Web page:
I talked a lot in class. Probably too much. It’s very hard to gauge, and as a lecturer even harder to approach a student whose dominance in the discussion has become a problem. These three questions can serve as a barometre to evaluate whether you’ve gone from a helpful participant to a showboating peacock in any group setting, not just the classroom.
1. Is your contribution actually contributing to the discussion by developing someone else’s ideas or is it merely showing off that you know something others don’t?
If the former, be clear as to how your idea is related to the previous contributions without putting words in someone else’s mouth.
“What PERSON just said about SUBJECT made me consider X in a new way.”
You can repeat that phrasing like a mantra until it comes out spontaneously. If the latter, no one likes a know-it-all, so bite your tongue.
2. Is your contribution likely to interest anyone other than yourself and the professor or discussion leader?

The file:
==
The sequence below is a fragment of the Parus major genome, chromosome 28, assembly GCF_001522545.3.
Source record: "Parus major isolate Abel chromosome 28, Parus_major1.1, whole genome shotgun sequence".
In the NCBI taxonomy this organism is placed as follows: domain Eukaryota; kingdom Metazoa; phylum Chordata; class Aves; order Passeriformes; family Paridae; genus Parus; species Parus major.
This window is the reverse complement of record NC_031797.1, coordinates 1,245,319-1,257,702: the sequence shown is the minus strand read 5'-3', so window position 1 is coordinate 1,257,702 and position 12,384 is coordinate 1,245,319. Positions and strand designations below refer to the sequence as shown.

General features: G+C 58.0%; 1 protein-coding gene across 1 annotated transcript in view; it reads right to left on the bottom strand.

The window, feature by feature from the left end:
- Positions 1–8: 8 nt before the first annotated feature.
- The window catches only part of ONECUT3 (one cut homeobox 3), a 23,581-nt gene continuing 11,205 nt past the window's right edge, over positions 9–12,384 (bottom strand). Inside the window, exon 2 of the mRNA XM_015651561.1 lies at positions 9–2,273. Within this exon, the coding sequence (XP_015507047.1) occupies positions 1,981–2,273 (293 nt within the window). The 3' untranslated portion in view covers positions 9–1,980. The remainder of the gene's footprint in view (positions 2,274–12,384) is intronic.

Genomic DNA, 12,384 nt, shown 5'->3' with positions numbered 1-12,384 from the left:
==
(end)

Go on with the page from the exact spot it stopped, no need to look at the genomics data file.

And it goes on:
One can safely assume that anyone enrolled in a class on the Crusades is interested in the Knights Templar, but be aware of both the eccentricity of tastes and the specifics of your audience. In other words:
Avoid talking at length about how beautiful Michelangelo’s frescoes are to an audience that includes blind people.
It’s rude. All professors hold office hours (and most even know how to use email) — private chats about topics only of interest to you should happen in those private forums and not in front of a group of hostage listeners.
3. Have you spoken more than everyone else combined?
If the answer to this question is yes, it is time to SHUT UP. Your classmates are not paying to hear you talk. If your coworkers only wanted your input, they would have booked a one-on-one meeting. Your friends want to share their lives too. You can’t listen and speak at the same time. If no one else is talking at all (which sometimes happens and is the absolute worst as a professor or TA), you should still try to
Limit yourself to two unprompted contributions and, maybe, answering another two direct questions to the group that no one else jumps at.
How do you manage your inner chatterbox? What meeting habit of your coworkers’ drives you bananas? What strategies do you employ to ease the tension caused by an attention-seeking interlocutor?